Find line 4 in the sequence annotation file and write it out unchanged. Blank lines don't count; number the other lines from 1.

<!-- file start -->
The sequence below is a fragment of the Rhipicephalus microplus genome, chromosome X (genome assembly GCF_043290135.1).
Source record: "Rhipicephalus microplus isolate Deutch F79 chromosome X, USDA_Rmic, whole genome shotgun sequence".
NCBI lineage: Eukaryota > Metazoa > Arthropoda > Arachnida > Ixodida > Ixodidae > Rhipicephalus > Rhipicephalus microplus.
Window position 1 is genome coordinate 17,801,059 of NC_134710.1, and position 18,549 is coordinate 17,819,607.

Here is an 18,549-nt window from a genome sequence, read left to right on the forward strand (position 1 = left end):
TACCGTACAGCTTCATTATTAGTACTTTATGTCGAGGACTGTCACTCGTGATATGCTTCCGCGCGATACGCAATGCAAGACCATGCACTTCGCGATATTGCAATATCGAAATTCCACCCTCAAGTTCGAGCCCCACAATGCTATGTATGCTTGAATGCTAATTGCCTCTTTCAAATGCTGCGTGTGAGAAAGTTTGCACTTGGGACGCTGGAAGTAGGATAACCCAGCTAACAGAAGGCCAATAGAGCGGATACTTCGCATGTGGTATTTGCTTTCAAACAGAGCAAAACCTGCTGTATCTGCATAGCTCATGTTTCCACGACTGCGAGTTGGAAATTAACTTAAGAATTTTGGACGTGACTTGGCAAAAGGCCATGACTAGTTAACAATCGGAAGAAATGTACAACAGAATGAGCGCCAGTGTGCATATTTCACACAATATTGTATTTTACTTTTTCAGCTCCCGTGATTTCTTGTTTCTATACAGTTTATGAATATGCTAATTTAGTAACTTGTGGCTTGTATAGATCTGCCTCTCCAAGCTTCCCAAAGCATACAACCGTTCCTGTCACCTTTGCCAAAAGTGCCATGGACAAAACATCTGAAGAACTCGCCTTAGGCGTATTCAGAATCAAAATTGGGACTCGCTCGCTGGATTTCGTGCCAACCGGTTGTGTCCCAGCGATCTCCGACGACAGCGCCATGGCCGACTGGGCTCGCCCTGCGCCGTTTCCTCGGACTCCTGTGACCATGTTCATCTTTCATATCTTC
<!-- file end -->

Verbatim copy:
Window position 1 is genome coordinate 17,801,059 of NC_134710.1, and position 18,549 is coordinate 17,819,607.